Let $X = [0,1] \cup [2,3]$ be a metric space. Why is $[0,1]$ both open and closed?

In learning about connected metric spaces, I came across the definition that a metric space $X$ is not connected if there exists an open and closed subset of $X$.

In the above example, I can think of two reasons why $[0,1]$ is both open and closed but I don't know which is the corrected interpretation.

1) $[0,1]$ is an open subset with respect to $\mathbb{R}$ but a closed subset with respect to $X$. This shows it is both open and closed.

2) $[0,1]$ is closed in $X$ $\implies$ $[2,3]$ is open. But we also have that $[2,3]$ is closed in $X$ $\implies$ $[0,1]$ is open. Hence, $[0,1]$ is both open and closed.

Are either of these the correct interpretation? Which one is wrong and why?

• You're not telling us the topology $X$ has. Presumably it is the subspace topology inherited from $\Bbb R$. – Pedro Tamaroff Nov 2 '14 at 20:17

(2) is correct, but (1) is not -- the set $[0,1]$ is certainly not open in $\mathbb R$.

Both of these intervals are open in $X$ because they each are the union of open balls (in $X$!) of radius $1$ about each of their points. Both are also closed in $X$, each being the complement of an open set in $X$.

If you use the induced topology from $\mathbb{R}$, which is likely what you do, then a subset $U$ of $X$ is open in $X$ if there is an open subset $U'$ of $\mathbb{R}$ such that $U' \cap X = U$.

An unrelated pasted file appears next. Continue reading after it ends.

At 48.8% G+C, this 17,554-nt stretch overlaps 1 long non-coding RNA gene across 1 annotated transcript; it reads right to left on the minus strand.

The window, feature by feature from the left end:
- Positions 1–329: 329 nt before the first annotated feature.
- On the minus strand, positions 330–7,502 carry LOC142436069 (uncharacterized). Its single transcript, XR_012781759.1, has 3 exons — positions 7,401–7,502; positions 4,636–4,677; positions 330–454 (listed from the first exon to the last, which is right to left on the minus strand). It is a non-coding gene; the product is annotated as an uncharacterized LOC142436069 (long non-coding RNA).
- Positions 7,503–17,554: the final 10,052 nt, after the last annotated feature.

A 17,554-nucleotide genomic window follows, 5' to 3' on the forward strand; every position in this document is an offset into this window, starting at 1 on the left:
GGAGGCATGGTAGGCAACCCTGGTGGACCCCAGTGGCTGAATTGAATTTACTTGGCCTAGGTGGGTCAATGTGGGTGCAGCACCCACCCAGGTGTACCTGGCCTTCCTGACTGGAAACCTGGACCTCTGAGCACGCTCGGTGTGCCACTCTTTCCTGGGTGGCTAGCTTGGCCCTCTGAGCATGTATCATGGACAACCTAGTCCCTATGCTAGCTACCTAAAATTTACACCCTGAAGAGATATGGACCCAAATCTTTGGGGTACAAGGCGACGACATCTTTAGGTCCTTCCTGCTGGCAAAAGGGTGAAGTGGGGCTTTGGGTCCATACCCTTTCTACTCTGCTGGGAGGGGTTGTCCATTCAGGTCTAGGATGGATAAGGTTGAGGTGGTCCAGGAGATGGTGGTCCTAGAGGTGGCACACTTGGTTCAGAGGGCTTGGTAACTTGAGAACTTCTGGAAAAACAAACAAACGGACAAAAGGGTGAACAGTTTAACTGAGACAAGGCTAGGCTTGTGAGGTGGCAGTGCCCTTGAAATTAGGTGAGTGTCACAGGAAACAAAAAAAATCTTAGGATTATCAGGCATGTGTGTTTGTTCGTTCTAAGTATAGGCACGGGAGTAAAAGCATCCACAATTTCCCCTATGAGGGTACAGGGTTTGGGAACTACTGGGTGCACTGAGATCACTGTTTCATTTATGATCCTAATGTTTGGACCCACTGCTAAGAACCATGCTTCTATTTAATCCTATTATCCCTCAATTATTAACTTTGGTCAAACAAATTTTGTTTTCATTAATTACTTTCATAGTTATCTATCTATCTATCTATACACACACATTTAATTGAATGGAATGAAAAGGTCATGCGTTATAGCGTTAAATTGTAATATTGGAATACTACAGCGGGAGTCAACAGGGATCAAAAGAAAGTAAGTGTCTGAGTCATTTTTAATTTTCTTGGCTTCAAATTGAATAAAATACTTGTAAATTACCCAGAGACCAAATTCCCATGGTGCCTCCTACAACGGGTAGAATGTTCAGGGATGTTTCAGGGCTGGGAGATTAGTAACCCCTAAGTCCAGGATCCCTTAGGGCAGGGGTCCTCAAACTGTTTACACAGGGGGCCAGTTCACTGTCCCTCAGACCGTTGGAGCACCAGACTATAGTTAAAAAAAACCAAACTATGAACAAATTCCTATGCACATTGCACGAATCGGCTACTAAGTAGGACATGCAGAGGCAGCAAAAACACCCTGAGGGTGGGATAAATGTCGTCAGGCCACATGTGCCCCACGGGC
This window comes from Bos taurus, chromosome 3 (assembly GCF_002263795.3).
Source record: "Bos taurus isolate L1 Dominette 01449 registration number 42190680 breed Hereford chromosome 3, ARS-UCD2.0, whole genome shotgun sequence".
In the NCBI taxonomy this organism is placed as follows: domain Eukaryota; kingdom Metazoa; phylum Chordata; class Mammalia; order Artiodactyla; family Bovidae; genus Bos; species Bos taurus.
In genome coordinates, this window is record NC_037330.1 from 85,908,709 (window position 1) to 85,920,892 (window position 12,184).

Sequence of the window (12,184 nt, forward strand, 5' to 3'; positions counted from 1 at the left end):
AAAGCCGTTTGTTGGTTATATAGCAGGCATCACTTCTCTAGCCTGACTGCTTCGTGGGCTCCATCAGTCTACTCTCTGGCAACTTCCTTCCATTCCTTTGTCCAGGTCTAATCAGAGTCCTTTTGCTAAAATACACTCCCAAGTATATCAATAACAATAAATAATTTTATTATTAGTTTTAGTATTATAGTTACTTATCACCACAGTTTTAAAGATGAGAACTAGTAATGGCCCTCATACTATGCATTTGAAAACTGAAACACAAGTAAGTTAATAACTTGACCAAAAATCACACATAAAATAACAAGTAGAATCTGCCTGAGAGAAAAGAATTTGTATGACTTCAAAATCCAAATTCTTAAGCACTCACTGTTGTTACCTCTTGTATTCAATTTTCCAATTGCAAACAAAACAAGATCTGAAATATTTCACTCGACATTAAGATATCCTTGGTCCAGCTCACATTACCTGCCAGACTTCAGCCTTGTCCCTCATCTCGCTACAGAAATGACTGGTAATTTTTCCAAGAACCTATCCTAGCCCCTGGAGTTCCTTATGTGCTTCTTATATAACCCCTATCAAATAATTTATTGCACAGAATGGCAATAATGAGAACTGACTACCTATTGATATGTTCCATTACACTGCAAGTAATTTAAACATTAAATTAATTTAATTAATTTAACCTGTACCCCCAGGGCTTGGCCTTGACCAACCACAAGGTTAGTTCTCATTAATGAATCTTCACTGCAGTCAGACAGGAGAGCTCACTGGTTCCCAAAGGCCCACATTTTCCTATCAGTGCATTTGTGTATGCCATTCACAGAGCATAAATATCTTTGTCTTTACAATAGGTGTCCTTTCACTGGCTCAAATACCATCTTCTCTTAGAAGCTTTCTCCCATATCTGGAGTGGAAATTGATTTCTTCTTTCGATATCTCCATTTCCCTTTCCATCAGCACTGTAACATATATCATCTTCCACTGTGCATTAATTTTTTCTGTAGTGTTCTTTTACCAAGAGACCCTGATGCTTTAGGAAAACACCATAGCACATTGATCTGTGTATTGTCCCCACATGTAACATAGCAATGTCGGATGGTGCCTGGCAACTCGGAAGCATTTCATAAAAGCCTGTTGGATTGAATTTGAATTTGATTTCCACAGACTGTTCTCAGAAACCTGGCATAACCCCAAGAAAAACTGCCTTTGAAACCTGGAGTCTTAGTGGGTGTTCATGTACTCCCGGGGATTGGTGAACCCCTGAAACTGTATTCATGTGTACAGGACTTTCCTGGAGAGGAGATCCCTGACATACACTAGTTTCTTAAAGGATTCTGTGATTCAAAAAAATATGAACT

Now try to find an open subset of $\mathbb{R}$ so that the intersection of $X$ with it is $[0,1]$. For example, take a slightly larger open interval.

In this way you show $[0,1]$ is open in $X$ (it is in fact not open in $\mathbb{R}$). Then continue as you did.

For one thing, $X$ is not connected. Depending on what definition you are using, $X$ is disconnected if it is the union of two disjoint clopen (open and closed) sets.

Clearly, $[0,1] \cap[2,3] = \emptyset$, so both $[0,1]$ and $[2,3]$ are clopen under the usual topology.

Without any loss of generality, taking $[0,1]$ we get $$[0,1] = X \cap [0,1]$$

where $[0,1]$ is closed in $\Bbb R$, so $[0,1]$ is closed in $X$.

We also have, $$[0,1] = X \cap (-1, 1.5)$$

where $(-1,1.5)$ is open in $\Bbb R$. So $[0,1]$ is open in $X$ as well.